A French Gothic masterpiece
This church for the archbishop of Paris took nearly 200 years to build. Yet when it was completed in 1345, it had become a marvel the likes of which the world had never seen. Although it is one of the earliest Gothic cathedrals, it remained the crowning achievement of Gothic architecture. Notre Dame rises over the Seine like a jewel. Its two towers are 69 meters high and its ridge turrets reach 96 meters in height. The nave, which provides room for up to 10,000 people, is 130 meters long, 48 meters wide, and 35 meters high. The cathedral was unprecedented in its day, and this was intentional. It was supposed to outshine the Louvre, which was the royal palace. Notre Dame is a testimony to the fact that Paris has not only been the center of France, but also the most important city in the Christian West from the Late Middle Ages until the 19th century and has had a decisive impact on its history.
From the guillotine to the “Square of Peace”
This public square owes its existence to the megalomania of King Louis XV, who at the time was looking for a suitable location for his own equestrian monument. It took 20 years of construction before the square and the statue were unveiled in 1776. Located between the bank of the Seine and the Tuileries Garden and covering 70,000 square meters, it was the largest public square in the world. Yet the statue of Louis XV did not stand for very long. It was destroyed by angry Parisians during the French Revolution and replaced with a large freedom monument. The square was renamed the “Place de la Révolution.” In 1793, a guillotine was erected on the square. It was used to execute over a thousand people in just over two years. Among those executed were Louis XVI, the son of the monument-loving king, his wife, Marie Antoinette, Madame Dubarry and the revolutionaries Danton and Robespierre. By the time the Jocobin rule had come to an end, the country was politically torn and on the brink of civil war, which is why the square was renamed the “Place de la Concorde” (Square of Peace). There was also an effort to find a politically neutral monument for the square. An obelisk from the Egyptian city of Luxor, which had been a present from the Egyptian king, was ultimately chosen. The 3,200-year-old stone pillar was meant to symbolize the difficult process of attaining peace. The square is used every year for the climax of the Bastille Day celebrations on the 14th of July.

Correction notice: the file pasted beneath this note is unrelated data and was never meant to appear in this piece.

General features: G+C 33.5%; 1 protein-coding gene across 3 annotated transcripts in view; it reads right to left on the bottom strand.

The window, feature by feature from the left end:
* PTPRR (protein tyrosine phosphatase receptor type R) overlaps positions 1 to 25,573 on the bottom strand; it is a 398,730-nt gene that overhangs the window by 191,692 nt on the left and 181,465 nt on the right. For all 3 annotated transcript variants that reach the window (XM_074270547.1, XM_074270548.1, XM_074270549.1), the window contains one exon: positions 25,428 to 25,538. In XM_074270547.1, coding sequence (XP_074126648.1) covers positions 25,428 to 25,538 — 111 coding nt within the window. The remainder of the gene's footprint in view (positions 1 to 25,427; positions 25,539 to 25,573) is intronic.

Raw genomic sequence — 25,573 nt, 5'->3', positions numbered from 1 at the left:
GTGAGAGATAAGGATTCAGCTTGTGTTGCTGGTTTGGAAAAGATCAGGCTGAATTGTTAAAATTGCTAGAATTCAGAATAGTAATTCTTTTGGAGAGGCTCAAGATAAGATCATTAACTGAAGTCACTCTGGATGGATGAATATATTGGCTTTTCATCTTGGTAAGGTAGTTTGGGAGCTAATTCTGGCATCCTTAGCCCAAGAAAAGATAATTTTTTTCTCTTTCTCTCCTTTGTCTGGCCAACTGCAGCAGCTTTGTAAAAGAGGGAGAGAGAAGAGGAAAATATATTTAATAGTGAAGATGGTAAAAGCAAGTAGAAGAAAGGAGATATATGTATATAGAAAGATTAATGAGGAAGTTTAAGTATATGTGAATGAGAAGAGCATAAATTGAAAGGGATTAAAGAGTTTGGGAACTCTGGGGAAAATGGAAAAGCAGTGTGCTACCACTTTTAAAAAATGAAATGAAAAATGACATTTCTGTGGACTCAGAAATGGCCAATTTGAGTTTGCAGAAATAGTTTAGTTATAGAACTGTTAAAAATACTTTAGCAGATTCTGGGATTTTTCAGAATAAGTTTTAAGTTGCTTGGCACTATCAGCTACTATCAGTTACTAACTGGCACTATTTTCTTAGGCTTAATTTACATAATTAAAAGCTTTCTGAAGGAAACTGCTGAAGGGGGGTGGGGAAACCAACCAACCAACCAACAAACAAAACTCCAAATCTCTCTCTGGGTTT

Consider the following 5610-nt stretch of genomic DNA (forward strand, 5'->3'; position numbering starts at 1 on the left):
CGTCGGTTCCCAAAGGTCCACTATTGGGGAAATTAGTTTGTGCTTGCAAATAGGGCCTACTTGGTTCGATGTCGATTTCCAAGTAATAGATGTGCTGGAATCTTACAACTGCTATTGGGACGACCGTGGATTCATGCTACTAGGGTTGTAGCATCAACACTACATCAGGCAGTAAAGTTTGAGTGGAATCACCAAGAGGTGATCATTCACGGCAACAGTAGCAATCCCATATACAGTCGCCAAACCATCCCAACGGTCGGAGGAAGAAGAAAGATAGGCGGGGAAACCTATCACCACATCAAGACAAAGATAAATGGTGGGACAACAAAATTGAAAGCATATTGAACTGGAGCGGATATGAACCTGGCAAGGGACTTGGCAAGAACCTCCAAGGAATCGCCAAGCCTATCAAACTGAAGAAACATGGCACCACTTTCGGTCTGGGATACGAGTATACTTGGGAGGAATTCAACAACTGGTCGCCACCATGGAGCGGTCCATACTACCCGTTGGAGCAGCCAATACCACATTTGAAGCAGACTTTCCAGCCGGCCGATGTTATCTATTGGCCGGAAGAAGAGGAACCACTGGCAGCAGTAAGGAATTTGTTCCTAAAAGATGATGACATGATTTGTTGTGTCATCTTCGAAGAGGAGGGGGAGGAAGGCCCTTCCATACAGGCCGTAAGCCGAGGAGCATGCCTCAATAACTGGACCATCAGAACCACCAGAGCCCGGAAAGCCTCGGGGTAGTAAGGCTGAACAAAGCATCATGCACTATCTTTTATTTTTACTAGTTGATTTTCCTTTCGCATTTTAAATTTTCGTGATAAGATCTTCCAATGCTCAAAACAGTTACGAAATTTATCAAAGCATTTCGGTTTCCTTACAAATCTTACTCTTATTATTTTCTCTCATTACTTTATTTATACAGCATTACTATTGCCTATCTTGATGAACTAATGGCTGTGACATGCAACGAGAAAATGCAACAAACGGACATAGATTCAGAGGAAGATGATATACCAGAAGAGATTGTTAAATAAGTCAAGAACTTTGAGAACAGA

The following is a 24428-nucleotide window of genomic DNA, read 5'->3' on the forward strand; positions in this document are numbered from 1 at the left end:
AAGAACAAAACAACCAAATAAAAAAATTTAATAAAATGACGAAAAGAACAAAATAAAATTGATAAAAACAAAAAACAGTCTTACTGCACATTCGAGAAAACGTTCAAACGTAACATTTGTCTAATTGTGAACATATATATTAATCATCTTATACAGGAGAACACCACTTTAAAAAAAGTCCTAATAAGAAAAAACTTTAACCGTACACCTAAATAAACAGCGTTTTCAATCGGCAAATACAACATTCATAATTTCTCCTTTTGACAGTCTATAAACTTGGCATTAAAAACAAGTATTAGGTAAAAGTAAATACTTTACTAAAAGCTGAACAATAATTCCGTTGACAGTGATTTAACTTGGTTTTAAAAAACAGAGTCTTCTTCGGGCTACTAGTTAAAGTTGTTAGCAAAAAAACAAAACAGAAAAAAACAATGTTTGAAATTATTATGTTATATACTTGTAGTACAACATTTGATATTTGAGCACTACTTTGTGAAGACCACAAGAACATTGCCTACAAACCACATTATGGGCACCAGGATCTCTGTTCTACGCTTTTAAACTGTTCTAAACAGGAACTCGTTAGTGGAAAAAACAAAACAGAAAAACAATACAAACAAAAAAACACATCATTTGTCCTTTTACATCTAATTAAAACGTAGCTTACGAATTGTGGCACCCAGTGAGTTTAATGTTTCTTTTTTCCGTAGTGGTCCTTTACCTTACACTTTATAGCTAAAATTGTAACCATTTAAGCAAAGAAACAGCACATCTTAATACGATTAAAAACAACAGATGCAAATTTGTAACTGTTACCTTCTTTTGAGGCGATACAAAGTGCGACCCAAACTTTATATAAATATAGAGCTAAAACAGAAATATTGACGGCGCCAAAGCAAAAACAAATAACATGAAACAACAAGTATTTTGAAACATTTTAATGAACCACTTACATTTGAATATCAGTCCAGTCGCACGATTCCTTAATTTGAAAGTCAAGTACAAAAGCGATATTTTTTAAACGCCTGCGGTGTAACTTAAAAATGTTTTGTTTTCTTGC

From a student district to a tourist center
The traditional student district in Paris is located near Sorbonne University and is known as the Quartier Latin, because Latin had been the language of scholarship for many centuries. Numerous writers lived in the area, including Honoré de Balzac, Gabriel García Márquez and Klaus Mann. During the student riots in 1968, the quarter became the scene of heavy fighting in the streets. Thousands of students were arrested and hundreds were seriously injured by the police during the “Night of the Barricades.” When the trade unions called for a national strike in support of the students, President de Gaulle stepped down. Not many students live here today since the rent is unaffordable and they have given way to popular restaurants and boutiques.